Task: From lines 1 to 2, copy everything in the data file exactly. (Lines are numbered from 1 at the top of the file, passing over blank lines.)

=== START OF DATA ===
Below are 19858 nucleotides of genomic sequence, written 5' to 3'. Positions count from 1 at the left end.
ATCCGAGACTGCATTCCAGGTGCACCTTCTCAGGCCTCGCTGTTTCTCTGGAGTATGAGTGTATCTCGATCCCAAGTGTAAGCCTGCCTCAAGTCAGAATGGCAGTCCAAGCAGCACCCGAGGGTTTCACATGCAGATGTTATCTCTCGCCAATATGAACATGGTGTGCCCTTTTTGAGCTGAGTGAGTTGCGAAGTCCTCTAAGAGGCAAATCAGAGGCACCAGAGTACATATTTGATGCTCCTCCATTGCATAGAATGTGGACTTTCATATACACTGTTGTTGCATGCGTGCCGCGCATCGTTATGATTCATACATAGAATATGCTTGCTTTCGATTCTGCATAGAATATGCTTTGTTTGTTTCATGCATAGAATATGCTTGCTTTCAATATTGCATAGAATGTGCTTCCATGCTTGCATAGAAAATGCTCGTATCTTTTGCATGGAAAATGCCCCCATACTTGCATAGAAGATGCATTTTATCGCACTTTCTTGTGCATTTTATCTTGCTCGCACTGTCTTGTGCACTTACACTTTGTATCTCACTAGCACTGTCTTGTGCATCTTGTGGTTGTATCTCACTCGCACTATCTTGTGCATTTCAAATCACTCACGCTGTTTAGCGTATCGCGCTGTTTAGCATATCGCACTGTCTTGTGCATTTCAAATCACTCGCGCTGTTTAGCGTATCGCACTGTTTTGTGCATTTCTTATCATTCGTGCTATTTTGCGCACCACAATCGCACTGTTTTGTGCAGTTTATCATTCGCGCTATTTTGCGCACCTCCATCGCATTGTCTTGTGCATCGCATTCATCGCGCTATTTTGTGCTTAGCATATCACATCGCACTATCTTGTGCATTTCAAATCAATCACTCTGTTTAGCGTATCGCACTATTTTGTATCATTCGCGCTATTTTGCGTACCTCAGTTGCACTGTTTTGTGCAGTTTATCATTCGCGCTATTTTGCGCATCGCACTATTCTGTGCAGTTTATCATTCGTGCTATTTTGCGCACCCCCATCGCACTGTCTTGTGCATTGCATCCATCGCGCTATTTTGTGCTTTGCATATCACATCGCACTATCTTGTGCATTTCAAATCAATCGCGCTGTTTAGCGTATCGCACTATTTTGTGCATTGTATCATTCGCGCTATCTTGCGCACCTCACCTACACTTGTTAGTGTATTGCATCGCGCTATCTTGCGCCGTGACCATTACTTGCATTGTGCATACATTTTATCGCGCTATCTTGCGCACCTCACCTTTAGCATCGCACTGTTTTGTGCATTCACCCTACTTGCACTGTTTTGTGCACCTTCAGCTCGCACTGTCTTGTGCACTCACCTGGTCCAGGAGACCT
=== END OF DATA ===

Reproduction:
Below are 19858 nucleotides of genomic sequence, written 5' to 3'. Positions count from 1 at the left end.
ATCCGAGACTGCATTCCAGGTGCACCTTCTCAGGCCTCGCTGTTTCTCTGGAGTATGAGTGTATCTCGATCCCAAGTGTAAGCCTGCCTCAAGTCAGAATGGCAGTCCAAGCAGCACCCGAGGGTTTCACATGCAGATGTTATCTCTCGCCAATATGAACATGGTGTGCCCTTTTTGAGCTGAGTGAGTTGCGAAGTCCTCTAAGAGGCAAATCAGAGGCACCAGAGTACATATTTGATGCTCCTCCATTGCATAGAATGTGGACTTTCATATACACTGTTGTTGCATGCGTGCCGCGCATCGTTATGATTCATACATAGAATATGCTTGCTTTCGATTCTGCATAGAATATGCTTTGTTTGTTTCATGCATAGAATATGCTTGCTTTCAATATTGCATAGAATGTGCTTCCATGCTTGCATAGAAAATGCTCGTATCTTTTGCATGGAAAATGCCCCCATACTTGCATAGAAGATGCATTTTATCGCACTTTCTTGTGCATTTTATCTTGCTCGCACTGTCTTGTGCACTTACACTTTGTATCTCACTAGCACTGTCTTGTGCATCTTGTGGTTGTATCTCACTCGCACTATCTTGTGCATTTCAAATCACTCACGCTGTTTAGCGTATCGCGCTGTTTAGCATATCGCACTGTCTTGTGCATTTCAAATCACTCGCGCTGTTTAGCGTATCGCACTGTTTTGTGCATTTCTTATCATTCGTGCTATTTTGCGCACCACAATCGCACTGTTTTGTGCAGTTTATCATTCGCGCTATTTTGCGCACCTCCATCGCATTGTCTTGTGCATCGCATTCATCGCGCTATTTTGTGCTTAGCATATCACATCGCACTATCTTGTGCATTTCAAATCAATCACTCTGTTTAGCGTATCGCACTATTTTGTATCATTCGCGCTATTTTGCGTACCTCAGTTGCACTGTTTTGTGCAGTTTATCATTCGCGCTATTTTGCGCATCGCACTATTCTGTGCAGTTTATCATTCGTGCTATTTTGCGCACCCCCATCGCACTGTCTTGTGCATTGCATCCATCGCGCTATTTTGTGCTTTGCATATCACATCGCACTATCTTGTGCATTTCAAATCAATCGCGCTGTTTAGCGTATCGCACTATTTTGTGCATTGTATCATTCGCGCTATCTTGCGCACCTCACCTACACTTGTTAGTGTATTGCATCGCGCTATCTTGCGCCGTGACCATTACTTGCATTGTGCATACATTTTATCGCGCTATCTTGCGCACCTCACCTTTAGCATCGCACTGTTTTGTGCATTCACCCTACTTGCACTGTTTTGTGCACCTTCAGCTCGCACTGTCTTGTGCACTCACCTGGTCCAGGAGACCT